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Get Smart

12 Oct

This is how Merriam-Webster sees it.

I have a bumper sticker on one of my cars with a big American flag and one word: THINK.

This pretty much sums up my thoughts on what it means to be American. I respect anyone’s personal opinions about religion, politics and other controversial topics when they can back them up. Repeat rhetoric to me, from either side of the aisle, and I’ll lose patience. Anyone can parrot back empty words. Put your mind and your heart behind them, and then I’ll bother listening.

It’s so easy to fall into the trap of media consumption: watching television news and reality shows results in zero thought process. It’s easy to get sucked into…I’ve had my own binges with Project Runway, Dance Moms and Russian Dolls. The first is at least somewhat intellectually stimulating. The last two are complete wastes of time.

Thinking requires discipline. Here are some things that I try to do to keep my brain in shape.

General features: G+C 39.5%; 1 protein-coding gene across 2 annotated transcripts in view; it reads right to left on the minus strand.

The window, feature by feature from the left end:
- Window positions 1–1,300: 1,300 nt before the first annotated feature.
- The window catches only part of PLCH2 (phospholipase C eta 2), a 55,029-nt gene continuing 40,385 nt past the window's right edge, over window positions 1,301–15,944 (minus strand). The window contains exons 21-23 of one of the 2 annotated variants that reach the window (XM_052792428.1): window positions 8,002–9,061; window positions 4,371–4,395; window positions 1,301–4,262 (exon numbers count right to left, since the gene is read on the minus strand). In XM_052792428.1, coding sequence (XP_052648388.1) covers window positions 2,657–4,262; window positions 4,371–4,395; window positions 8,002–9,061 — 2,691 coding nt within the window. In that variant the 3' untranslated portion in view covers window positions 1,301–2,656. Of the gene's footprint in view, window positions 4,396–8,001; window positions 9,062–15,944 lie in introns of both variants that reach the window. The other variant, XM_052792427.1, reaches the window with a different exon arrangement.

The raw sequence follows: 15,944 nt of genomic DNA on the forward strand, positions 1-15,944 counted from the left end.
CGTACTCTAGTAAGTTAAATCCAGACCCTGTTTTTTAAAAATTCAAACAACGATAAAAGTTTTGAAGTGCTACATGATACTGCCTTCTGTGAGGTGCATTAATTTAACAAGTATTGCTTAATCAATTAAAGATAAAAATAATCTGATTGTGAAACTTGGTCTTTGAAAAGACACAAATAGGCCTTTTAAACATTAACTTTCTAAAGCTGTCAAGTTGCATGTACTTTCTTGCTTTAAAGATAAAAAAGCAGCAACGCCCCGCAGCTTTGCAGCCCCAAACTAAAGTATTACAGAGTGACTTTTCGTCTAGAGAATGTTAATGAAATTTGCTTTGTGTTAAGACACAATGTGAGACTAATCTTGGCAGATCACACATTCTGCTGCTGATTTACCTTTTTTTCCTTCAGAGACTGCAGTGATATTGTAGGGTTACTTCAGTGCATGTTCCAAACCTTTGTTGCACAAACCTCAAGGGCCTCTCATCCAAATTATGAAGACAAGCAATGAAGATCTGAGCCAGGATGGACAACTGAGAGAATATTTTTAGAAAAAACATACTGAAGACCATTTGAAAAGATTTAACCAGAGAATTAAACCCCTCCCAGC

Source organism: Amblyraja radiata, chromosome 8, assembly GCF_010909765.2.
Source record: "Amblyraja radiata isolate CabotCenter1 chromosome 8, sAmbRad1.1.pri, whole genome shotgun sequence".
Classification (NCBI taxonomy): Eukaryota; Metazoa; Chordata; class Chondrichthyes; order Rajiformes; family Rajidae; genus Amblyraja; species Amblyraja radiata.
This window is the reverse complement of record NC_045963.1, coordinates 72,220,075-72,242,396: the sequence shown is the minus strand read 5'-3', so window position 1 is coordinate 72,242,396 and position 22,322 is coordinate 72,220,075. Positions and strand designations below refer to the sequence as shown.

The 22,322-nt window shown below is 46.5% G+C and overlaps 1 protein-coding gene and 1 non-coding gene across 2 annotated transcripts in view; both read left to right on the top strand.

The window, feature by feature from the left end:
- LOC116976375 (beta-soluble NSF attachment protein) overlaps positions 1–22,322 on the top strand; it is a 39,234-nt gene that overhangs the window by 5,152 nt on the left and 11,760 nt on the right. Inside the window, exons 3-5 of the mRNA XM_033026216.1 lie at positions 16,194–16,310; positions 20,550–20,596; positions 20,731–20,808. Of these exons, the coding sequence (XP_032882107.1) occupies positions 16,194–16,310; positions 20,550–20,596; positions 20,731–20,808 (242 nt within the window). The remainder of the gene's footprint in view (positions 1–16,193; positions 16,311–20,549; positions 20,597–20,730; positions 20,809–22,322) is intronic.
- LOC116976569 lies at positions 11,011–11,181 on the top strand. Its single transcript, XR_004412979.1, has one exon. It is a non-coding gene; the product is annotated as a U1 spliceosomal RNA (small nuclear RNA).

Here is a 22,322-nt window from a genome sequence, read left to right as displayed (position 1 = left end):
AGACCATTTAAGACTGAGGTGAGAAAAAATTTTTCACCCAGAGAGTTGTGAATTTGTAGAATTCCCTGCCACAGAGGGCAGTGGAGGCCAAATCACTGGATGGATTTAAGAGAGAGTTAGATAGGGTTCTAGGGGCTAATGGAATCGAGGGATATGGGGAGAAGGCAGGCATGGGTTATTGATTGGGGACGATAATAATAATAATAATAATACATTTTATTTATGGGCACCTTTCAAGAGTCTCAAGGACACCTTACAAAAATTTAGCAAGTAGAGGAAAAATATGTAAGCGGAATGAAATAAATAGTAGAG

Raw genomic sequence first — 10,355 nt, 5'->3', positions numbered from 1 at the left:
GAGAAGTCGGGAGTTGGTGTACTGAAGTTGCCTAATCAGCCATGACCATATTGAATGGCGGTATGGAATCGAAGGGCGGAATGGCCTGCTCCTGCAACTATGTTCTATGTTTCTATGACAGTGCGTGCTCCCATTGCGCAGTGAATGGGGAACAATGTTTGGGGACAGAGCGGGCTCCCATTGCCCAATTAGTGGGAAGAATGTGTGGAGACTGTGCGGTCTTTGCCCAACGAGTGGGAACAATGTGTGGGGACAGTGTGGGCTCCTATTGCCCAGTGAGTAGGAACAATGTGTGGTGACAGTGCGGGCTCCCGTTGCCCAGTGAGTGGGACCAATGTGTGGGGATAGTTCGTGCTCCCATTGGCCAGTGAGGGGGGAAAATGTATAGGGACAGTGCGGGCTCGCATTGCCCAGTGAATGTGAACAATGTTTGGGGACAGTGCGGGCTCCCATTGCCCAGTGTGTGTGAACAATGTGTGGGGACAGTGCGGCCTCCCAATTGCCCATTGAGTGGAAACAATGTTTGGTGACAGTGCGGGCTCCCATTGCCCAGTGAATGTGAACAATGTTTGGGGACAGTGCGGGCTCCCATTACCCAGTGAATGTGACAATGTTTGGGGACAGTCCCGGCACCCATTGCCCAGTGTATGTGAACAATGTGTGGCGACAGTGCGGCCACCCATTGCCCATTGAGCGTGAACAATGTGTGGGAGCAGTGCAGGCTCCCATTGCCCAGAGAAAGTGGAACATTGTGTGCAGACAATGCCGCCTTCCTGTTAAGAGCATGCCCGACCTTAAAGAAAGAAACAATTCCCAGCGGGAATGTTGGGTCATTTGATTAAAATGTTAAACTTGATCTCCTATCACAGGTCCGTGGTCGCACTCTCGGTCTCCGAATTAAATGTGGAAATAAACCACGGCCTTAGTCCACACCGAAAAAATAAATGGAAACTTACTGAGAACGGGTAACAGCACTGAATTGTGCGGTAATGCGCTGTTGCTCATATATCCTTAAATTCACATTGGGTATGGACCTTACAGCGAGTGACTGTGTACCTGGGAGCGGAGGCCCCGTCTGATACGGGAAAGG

1. Read the news. My own personal scientific studies (okay, not scientific but bear with me) indicate that WATCHING the news results in very little recall and no critical thinking whatsoever. I don’t care if it’s CNN or Fox. Most of it is designed to lure me into more watching–not more thinking. By reading the news, I have a chance to learn something new, because most written news stories go into more depth than TV news. I also have a chance to reflect on what I’ve read, re-read it if needed and come away with some new thoughts of my own.
  2. Consume news that is not aligned with my opinions and/or perspective. I try to listen to talk radio occasionally, even though it makes me angry. (Extreme opinions on either side just don’t make sense to me. I just want to tell them: Calm down, people!) I also try to read foreign news. If you can read in a foreign language, this is a real benefit on this front. In particular, taking in our own political process through the lens of foreign media can really be an eye-opener. I was in France in 1989, during the Beirut hostage crisis when they were showing the American hostages on television, speaking. Chilling really, but also different when interpreted by foreign newscasters with another take on America.